Thursday, April 29, 2010

It looks GLOOMY...

If I ever have written something about something and predicted what really was going to happen now it is there:


Growing oil spill could eventually foul South Florida beaches

As cleanup efforts continued, officials discovered new leaks in the pipes of a blown-out drilling rig in the Gulf of Mexico. The Coast Guard fears the spill could surpass the Exxon Valdez incident as the largest oil spill in North American history.

U.S. oil spill growing

Tracking the disaster
The standard oil barrel contains 42 U.S. gallons. BP and U.S. officials are disputing the estimated amount of oil spilled.

NOAA reported Wednesday 5,000 barrels a day of oil are spilling in the Gulf of Mexico.

Scrambling to head off looming ecological disaster, the U.S. Coast Guard on Wednesday set fire to an oil slick -- already the size of Miami-Dade County and expanding -- from a blown-out drilling rig spewing thousands of barrels of crude into the Gulf of Mexico.

National Oceanic Atmospheric Administration experts are estimating that 5,000 barrels a day of oil are spilling into the gulf, after the Coast Guard discovered new leaks in the pipes a mile below the ocean's surface late Wednesday, The Associated Press is reporting Thursday.

The slick's leading edge drifted toward the salt marshes of the Louisiana Delta, only 20 miles and three days from a fragile wetland rich with shrimp, crabs and crayfish. But response teams in Mississippi, Alabama and the Florida Panhandle were carefully watching shifting winds that could ultimately steer the 2,000-square-mile blob just about anywhere on the Gulf Coast.

The spill was near the Gulf's powerful ``loop current,'' which could potentially suck in the brown goo and spit it back out in the form of tar balls, fouling the Florida Keys and beaches of Miami-Dade and Broward. But the Coast Guard's highest-ranking officer said South Florida appeared to be out of the impact zone -- at least for now.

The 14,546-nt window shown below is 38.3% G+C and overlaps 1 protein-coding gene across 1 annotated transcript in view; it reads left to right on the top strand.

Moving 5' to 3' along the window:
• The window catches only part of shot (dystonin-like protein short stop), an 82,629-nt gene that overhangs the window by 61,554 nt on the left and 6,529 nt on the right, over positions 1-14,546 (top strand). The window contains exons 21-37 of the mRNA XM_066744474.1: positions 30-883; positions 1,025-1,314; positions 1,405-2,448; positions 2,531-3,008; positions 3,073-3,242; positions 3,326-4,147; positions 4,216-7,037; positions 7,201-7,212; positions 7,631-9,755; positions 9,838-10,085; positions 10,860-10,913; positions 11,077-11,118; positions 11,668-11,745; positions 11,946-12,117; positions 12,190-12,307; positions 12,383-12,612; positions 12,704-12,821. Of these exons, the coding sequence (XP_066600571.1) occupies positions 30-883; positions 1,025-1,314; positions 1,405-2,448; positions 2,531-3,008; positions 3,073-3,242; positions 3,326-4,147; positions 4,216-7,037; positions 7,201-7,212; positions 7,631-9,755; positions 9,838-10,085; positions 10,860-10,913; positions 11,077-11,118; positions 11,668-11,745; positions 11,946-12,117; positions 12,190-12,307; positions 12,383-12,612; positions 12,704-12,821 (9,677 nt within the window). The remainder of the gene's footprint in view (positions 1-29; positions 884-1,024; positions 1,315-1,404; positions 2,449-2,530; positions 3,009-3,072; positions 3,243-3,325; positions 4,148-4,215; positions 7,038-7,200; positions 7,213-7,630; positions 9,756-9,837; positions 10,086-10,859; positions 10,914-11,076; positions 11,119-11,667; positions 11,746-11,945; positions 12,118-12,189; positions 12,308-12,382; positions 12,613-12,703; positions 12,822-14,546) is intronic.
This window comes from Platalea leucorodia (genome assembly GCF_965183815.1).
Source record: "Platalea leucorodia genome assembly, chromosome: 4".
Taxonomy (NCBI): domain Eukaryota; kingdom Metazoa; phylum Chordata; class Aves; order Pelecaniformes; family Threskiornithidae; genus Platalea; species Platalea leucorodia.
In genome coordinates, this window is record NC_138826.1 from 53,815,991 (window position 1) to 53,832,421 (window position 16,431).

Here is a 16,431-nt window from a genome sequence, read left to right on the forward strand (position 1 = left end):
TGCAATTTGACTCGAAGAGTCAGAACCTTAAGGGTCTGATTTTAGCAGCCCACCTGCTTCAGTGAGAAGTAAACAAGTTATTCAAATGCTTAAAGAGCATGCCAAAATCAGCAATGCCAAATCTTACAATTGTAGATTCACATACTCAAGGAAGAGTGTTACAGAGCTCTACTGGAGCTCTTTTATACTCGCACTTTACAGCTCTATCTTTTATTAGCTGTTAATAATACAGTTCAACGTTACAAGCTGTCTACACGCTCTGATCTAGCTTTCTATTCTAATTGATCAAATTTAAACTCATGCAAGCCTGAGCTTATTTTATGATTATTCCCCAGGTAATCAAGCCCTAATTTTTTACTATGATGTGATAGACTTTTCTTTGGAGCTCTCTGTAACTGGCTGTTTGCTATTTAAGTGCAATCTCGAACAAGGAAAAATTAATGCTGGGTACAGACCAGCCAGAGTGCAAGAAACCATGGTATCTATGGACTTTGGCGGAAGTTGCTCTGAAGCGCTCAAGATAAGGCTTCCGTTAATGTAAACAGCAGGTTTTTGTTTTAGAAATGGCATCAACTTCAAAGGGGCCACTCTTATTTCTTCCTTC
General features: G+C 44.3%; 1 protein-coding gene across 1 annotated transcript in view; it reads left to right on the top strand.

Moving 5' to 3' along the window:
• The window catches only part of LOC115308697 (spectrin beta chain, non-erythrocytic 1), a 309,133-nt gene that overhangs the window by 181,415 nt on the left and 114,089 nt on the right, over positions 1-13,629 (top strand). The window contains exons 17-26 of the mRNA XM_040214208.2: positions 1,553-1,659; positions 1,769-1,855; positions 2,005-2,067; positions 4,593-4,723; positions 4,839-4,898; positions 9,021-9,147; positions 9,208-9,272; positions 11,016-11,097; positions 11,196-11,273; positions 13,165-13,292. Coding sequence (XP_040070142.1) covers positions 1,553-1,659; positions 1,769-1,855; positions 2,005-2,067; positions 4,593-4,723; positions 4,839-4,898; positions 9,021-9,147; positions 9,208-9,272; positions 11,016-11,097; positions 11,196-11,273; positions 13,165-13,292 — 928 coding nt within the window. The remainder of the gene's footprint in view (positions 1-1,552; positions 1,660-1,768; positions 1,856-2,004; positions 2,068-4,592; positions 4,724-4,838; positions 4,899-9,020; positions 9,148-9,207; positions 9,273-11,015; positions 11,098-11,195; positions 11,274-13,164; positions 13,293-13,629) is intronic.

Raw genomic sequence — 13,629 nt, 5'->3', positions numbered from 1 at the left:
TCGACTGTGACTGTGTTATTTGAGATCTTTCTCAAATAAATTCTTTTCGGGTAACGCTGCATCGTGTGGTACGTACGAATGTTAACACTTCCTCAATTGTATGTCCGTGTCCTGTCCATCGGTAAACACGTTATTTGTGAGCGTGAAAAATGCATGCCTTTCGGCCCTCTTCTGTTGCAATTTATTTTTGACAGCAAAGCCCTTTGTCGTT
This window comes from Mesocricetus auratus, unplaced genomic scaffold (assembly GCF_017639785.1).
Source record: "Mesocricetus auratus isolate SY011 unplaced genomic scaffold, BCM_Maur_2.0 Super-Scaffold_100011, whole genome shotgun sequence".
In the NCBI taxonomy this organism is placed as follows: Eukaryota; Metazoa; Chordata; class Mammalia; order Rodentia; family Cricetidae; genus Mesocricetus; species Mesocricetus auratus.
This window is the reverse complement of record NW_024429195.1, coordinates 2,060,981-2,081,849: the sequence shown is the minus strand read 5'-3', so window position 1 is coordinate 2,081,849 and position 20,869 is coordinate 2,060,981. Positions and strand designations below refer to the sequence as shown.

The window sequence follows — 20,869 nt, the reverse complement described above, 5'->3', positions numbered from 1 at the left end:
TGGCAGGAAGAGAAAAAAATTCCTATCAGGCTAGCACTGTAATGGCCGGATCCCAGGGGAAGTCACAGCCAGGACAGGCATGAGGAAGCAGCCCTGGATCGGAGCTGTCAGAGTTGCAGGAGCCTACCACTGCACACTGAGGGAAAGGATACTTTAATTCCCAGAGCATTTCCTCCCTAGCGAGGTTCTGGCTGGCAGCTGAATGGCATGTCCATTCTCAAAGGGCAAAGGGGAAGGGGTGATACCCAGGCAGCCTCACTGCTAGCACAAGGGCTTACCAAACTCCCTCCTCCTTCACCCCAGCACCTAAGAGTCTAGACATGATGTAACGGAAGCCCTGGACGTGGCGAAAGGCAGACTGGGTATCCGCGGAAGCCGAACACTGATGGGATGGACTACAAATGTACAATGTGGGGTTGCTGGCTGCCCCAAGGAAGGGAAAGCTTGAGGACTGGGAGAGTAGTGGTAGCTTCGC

``I'm not going to rule anything out, but it's pretty remote,'' said Adm. Thad Allen, commandant of the Coast Guard, which is directing efforts to contain the spreading spill while BP Exploration and Production struggles to seal its well 5,000 feet below the ocean.

Allen, in an interview with The Miami Herald's Editorial Board Wednesday, said if the well can't be capped quickly, the accident could potentially surpass the notorious Exxon Valdez -- which dumped 11 million gallons of crude into Alaska's Prince William Sound in 1989 -- as the largest discharge in North American history.


BP, which operated the floating rig that exploded last week, killing 11 workers, has failed in efforts to close a shutoff valve with robotic subs. Deploying a dome to collect and pump leaking oil has worked in shallower coastal areas, but never in such deep water, and could take weeks. The permanent fix, drilling a relief well, could take months.

There also is concern that the damaged wellhead could give way, spewing up to 100,000 gallons a day from the site about 50 miles south of Venice, La.

``If we lose the integrity of that wellhead, it could be a catastrophic spill,'' Allen said.

The Coast Guard was already treating the spill as a worst-case scenario, Allen said, putting coastal crews on notice from Venice to Pensacola and using every tool in the slick-fighting book. Nearly 50 vessels were working the spill, either skimming oil or spraying dispersants to break it up.


With the plume still growing, the Coast Guard took the extraordinary step of trying to burn off large patches of it, beginning with test fires Wednesday that could be used more widely if effective.

``What we want to do is fight the oil spill as far off shore as we can,'' Allen said.

Wherever it winds up, the spill promises a messy and expensive cleanup at the least and potentially a major ecological disaster. Because the spill is far from land, industry experts predicted the sun and waves would dilute the impact to a degree, breaking up and evaporating much of it.

Edward Overton, a professor emeritus of environmental sciences at Louisiana State University in Baton Rouge, said it could still be nasty stuff to clean from marshes or beaches. Overton, who tested samples for the Coast Guard and the National Oceanic and Atmospheric Administration, said the oil has an unusually high amount of asphaltene -- heavy ingredients that make it more suitable for paving roads than powering cars.

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